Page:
Today was the first “nice” day in a good while.
I’ve been under the weather as of late – not with a cold, but rather, a persisting condition that likes to flare up when it is least convenient for me. The end result is that it interferes with my ability to walk, making each step painful and uncomfortable. My visits to physicians have, as the ancients used to say, “Borne little fruit,” and I’m resigned to add this to the pile of other maladies for which I can get no real relief.
It should come as no surprise, therefore, that I’ve been in a dark and dismal place these last few days.
To her credit, however, the Little Woman has (rather forcefully) demanded that I not surrender, and has graciously offered to help me find a new physician within my insurance plan. I won’t lie – I’m not convinced that a newer person will help any more than the previous physician, but as the Little Woman so eloquently put it, it beats living in pain. With that in mind, the Little Woman encouraged me to get out of the house. While this was mainly because she needed a perform an errand, her secondary goal was to get me out from the cloud of ‘gloom and doom’ under which I’d been hiding since Monday.
I’m glad that I went because I’m feeling better already.
I have been considering returning to school to finish my English degree, but I’m not sure if it’s worth the effort. I don’t expect to be employed with it; finishing is more along the lines of me doing what I’d always wanted to do. It’d been my intention for a few years to have degrees in history and English, but at the time I was finishing my bachelor’s degree, circumstances forced me to make a decision that I did not want to make.
At the time, I was working for The Company™, and it was through the willingness of my then-supervisor (not this one), that I was able to return to school at all. I could complain about the workload and some of the nastiness of my then-colleagues, but I’d still have to praise the fact that despite all of that, I was able to return to school. That alone was no mean feat because there were so many colleagues who resented my being given that opportunity. (They didn’t know that I’d only accepted the position with the condition that I’d be able to attend classes.) It was hard working a 40-hour work schedule and a 15-to-18-credit course load; I certainly don’t recommend it as a choice. And it was harder having to work under those conditions and having to deal with the office drama that followed.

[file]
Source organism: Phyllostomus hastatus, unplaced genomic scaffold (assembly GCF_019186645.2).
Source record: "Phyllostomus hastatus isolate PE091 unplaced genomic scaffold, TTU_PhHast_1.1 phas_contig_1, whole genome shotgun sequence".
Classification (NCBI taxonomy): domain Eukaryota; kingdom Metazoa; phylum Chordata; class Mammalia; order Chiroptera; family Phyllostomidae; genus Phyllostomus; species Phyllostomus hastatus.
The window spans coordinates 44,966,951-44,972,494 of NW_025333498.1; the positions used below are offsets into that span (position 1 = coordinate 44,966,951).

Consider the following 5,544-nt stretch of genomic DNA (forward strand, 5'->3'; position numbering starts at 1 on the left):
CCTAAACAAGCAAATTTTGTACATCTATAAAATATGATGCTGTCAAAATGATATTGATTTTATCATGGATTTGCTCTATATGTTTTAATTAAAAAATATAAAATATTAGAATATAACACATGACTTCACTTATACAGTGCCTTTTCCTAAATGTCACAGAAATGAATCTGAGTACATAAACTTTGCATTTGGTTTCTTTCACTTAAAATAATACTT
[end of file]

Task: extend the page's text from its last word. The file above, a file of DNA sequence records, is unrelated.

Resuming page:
I’d planned to stay in school an additional year to finish the English degree, but, as Fate would have it, that was the same year that The Company™ began to consider layoffs and firings to perk up its financial bottom line. I’d finished my history studies, and knew that I’d be going off to graduate school in that discipline. But English was for me, if that makes sense, and I’d wanted it because . . . well, just because. Knowing that the odds of me being laid off were extremely high (last hired, first fired – you know how it is), I reasoned that I should just finish the history degree and come back later for the English. That way, if I were dismissed, then I’d at least have a college degree to brandish as I went on the job hunt.
Sure enough, I was laid off on a Friday, only to return in a new position on Monday. And, after my triumphant return, I could stand tall with my sheepskin in hand. (In truth, the whole thing was an administrative game, as there was minimal chance of any of us being let go – we were just shuffled around.) I looked in to going back to school to take the remaining four classes to major in English, but now that I was a graduate, the fees involved were astronomical. Despite having a set of new Virginia Woolf and Toni Morrison books in my bag, the dream of a second degree was put on hold.
Career-wise, getting a second degree will do nothing for me. Where at one point it made me more flexible, now, it’s just an adornment. But it’s an adornment that I want and it might be an avenue to new opportunities. I miss sitting in the classroom and taking notes. I miss studying and worrying about exams; I miss writing papers. Those were things that I was good at, and while I inflict those tortures on my own charges, there’s still a part of me that envies the idea of letting all of that be someone else’s problem.
I might be able to get the degree through my own school, but there are problems with that – mostly administrative. If nothing else, it can’t hurt to ask, right?